NEW DELHI: Over-the-counter sale of around 92 antibiotic and anti-tuberculosis drugs will be clamped down in India soon.
Drug Controller General of India (DCGI) Dr G N Singh has written to the Union health minister to notify a new schedule H1 in the Drugs and Cosmetics Rules.
Once notified, following clearance from the law ministry, these drugs cannot be sold without prescription. The drugs will also have to carry a prominent label in red colour on the left corner with the following warning: "It is dangerous to take this prescription except in accordance with medical advice and not to be sold by retail without the prescription of the registered medical practitioner."
Dr Singh said important drugs that Indians are becoming resistant to or can become resistant to are being put under schedule H1.
He added, "These drugs will only be sold against a prescription that the chemist will have to retain. The label of these drugs will have to carry a special warning. I am instructing the state drug controller generals to be ready to conduct surprise check on compliance of retailers once H1 is notified." A Union health ministry official said, "The draft rules to amend the Drugs and Cosmetic Rules were earlier published. We will look at the public feedbacks as soon as the monsoon session in Parliament is over. We intend to notify H1 after the law ministry clears it."
Resistance to antibiotics is becoming a serious threat for India because of popular habit to pop pills at will. Even the World Health Organization (WHO) recently warned that the world is staring at a post-antibiotic era, when common infections will no longer have a cure.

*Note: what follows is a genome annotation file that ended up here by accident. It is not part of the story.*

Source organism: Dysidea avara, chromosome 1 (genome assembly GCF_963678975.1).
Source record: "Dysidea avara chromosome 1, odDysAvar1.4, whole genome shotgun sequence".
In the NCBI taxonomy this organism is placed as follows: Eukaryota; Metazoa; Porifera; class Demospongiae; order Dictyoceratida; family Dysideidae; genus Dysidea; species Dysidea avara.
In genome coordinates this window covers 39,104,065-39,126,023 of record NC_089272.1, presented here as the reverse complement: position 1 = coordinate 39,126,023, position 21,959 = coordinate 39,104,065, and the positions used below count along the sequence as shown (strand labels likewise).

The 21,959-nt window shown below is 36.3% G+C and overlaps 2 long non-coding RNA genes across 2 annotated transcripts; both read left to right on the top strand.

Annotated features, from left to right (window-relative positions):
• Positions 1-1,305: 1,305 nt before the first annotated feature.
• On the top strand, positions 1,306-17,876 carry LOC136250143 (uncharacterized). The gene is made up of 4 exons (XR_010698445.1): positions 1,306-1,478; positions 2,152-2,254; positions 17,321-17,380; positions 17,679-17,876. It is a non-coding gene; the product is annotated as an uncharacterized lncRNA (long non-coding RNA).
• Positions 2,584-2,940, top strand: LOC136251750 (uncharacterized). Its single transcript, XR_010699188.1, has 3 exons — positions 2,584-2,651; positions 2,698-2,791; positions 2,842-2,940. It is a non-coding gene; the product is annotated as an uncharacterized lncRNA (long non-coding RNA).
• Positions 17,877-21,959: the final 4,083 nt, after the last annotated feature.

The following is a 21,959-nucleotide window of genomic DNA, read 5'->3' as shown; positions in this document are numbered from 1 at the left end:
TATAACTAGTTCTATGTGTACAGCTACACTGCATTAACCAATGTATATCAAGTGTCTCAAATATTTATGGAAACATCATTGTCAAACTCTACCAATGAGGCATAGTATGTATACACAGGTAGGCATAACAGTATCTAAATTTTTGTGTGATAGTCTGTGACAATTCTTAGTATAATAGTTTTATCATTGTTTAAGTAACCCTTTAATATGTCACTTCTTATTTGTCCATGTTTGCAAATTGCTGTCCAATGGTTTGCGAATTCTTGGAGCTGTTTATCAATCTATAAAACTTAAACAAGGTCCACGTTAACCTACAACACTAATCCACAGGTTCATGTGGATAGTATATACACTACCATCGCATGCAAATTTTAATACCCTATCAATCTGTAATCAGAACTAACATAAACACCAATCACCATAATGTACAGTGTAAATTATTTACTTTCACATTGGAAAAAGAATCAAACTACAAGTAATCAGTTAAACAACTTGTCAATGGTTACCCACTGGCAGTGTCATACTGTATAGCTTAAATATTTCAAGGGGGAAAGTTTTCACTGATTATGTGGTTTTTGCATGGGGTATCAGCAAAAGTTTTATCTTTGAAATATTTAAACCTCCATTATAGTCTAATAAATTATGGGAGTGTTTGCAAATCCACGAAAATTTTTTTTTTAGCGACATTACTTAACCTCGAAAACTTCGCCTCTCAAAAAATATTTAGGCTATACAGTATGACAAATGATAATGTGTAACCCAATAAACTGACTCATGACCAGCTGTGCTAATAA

WHO director general Dr Margaret Chan had said, "The world is on the brink of losing these miracle cures." Even director of Centres for Disease Control Atlanta chief Dr Thomas R Frieden, who was in India, told the TOI that drug resistance due to irrational use of antibiotics will increase in the future.
"It is very important that India came out with a policy to control irrational use of antibiotics. Superbugs like NDM1 and drug resistance are definitely major threats," Dr Frieden had said.
A recent study by the Centre for Disease Dynamics, Economics and Policy, Washington DC, said there has been a six-fold increase in the number of antibiotics being popped by Indians.
This includes the retail sale of Carbapenems — a powerful class IV antibiotics, typically used as a "last resort" to treat serious infections caused by multi-drug resistant, gramnegative pathogens.
The CDDEP study said that retail sale of carbapenems increased six times — from 0.21 units per million in 2005 to 1.23 in 2010 — raising serious fears of resistance to these drugs.
The Centre said that based on pharmaceutical audit data from IMS Health's Multinational Integrated Data Analysis System (MIDAS), the size of the carbapenem retail market in India was $27.4 million (Rs 119.4 crore) in 2010. The drugs to come under H1 includes Moxifloxacin, Meropenem , Imipenem, Ertapenem, Doripenem, Colistin, Linezolid , Cefpirome, Gentamicin, Amikacin, Pencillin, Oxacilin, Zolpidem, Cefalexin, Norfloxacin , Cefaclor, Cefdinir, Tigecycline , Tobramycin, Tramadol and Vancomycin.
Commentary: This is a very important step to reduce misuse of antibiotics, including resistance, by chemists & well-meaning but ignorant parents. It will also bring us closer to the developed countries, wherein no antibiotics (even topical eye drops!) can be sold over-the counter (OTC).